The standard blueprint for online student discussions posts is to write an initial response, then reply to two or three of your classmates’ posts. It gets the job done, but we can do better. Discussions in an online course play a vital role in creating substantive interactions, aiming to capture the spirit of discourse in face-to-face settings. Initial posts can be counterintuitive—in essence, they require students to complete small writing assignments individually before giving other students feedback on their work. How can we think outside the box of posting and replying when it comes to these discussions? Here are four considerations for promoting student autonomy while also breaking the online student discussions mold:
1. Ask your students to help shape discussion requirements. Are your students comfortable knowing they’ve met specific requirements (like posting once and replying twice)? Do your students feel confident in their ability to know when they’ve contributed to class discussions in a meaningful way? Would students like discussions to include the entire class or would it be helpful to break discussions down into smaller groups? What criteria do they think needs to be met for a discussion post (and replies) to count as an exemplary post? Discussing with your students the ways they will interact with course material and their classmates, as well as what standards of performance they should be held to in online student discussions, is a worthwhile way to promote student autonomy.
2. Offer choice in discussion prompts. Students are more likely to pursue their work (and find meaning in it) when they are tracking down the questions that interest them, rather than the ones set for them. Give students multiple prompts to choose from, and ask them to respond to one. This way, students won’t feel forced to write about something they aren’t interested in, and they can identify the material and ideas that interest them most. To take this method further, you might ask students to submit their own questions and then select a handful to use every week.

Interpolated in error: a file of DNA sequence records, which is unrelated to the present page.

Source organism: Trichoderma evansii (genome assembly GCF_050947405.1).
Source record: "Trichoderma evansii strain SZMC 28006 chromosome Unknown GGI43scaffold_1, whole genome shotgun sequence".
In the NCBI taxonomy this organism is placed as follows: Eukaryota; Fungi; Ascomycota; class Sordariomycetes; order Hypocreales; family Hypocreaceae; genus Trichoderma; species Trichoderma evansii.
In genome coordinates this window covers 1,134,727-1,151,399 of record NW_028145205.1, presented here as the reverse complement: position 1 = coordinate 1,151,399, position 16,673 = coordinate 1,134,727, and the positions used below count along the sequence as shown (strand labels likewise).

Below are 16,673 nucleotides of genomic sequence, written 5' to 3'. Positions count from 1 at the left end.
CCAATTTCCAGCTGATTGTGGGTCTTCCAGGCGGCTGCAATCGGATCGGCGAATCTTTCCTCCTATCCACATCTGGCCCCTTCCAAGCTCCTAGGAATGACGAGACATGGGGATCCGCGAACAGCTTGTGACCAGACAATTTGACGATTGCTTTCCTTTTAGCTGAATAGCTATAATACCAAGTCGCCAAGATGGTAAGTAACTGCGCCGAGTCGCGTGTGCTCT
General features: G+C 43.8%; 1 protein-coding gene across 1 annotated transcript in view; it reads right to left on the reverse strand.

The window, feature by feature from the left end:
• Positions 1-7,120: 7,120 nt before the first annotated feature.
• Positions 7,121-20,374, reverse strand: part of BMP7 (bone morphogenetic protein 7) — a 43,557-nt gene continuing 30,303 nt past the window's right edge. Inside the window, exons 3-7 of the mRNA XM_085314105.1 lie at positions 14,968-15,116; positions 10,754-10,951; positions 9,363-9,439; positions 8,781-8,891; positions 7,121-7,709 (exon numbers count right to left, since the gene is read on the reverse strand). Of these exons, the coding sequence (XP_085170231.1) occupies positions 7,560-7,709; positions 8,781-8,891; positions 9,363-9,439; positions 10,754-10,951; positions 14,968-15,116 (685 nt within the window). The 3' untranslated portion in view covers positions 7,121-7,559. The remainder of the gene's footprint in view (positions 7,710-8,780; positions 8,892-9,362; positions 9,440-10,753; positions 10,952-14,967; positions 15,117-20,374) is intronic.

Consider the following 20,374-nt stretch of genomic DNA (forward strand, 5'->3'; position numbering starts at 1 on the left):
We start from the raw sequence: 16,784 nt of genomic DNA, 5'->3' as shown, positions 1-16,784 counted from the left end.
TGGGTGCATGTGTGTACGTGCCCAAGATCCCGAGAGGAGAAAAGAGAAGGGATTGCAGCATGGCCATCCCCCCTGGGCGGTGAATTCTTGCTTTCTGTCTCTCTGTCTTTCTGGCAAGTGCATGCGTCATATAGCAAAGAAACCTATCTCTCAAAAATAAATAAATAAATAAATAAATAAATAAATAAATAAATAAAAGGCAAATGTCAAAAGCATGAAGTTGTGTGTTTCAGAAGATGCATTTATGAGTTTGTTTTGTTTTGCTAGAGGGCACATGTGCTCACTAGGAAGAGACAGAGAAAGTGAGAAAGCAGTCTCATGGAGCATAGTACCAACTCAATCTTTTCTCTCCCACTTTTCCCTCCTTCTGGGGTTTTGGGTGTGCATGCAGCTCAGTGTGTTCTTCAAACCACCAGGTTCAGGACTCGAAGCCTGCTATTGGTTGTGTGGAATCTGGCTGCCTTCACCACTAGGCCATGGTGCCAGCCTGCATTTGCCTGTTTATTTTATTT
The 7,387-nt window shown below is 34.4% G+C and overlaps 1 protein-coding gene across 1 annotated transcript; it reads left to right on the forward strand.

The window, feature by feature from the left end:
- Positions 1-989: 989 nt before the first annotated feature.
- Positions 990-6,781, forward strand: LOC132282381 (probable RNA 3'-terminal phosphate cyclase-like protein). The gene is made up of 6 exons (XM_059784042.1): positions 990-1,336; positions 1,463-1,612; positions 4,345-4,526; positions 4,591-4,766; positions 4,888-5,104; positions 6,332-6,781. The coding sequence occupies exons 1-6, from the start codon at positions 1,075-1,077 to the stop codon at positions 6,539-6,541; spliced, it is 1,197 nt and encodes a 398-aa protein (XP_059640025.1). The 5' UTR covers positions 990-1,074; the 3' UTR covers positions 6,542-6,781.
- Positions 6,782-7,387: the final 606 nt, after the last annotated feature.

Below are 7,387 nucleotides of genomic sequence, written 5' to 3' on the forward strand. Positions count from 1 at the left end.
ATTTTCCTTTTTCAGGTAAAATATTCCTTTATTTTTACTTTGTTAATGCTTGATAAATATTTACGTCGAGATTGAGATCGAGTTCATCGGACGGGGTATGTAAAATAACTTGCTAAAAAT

3. Let students choose how to reply. Move away from standard written replies and allow your students to engage in discussions by recording audio replies, video replies, or short multimedia presentations. For example, Canvas has a built-in feature which allows students to record or upload media directly in discussion replies, and there are other external tools, like VoiceThread, that allow students to center the discussion around digital media and artifacts. This approach brings autonomy to the forefront, allowing students to draw on their strengths by responding in a way that suits them best.
4. Offer alternatives to online student discussions. Ask students whether they are interested in alternative methods of interaction, such as collaborating on annotations using a tool like Hypothesis, or creating a Google Doc of shared notes. You could also give students the opportunity to request discussion areas where they can talk about readings or pose questions without the constraints of a formal discussion or the pressure of being graded.
Being open to student input in how online student discussions are driven will help you promote student autonomy while encouraging students to engage with the course material and their classmates in meaningful ways. By working to give students more choices when it comes to online discussions, we can move past the repetitive “I agree” response to more deliberate and purposeful interaction.
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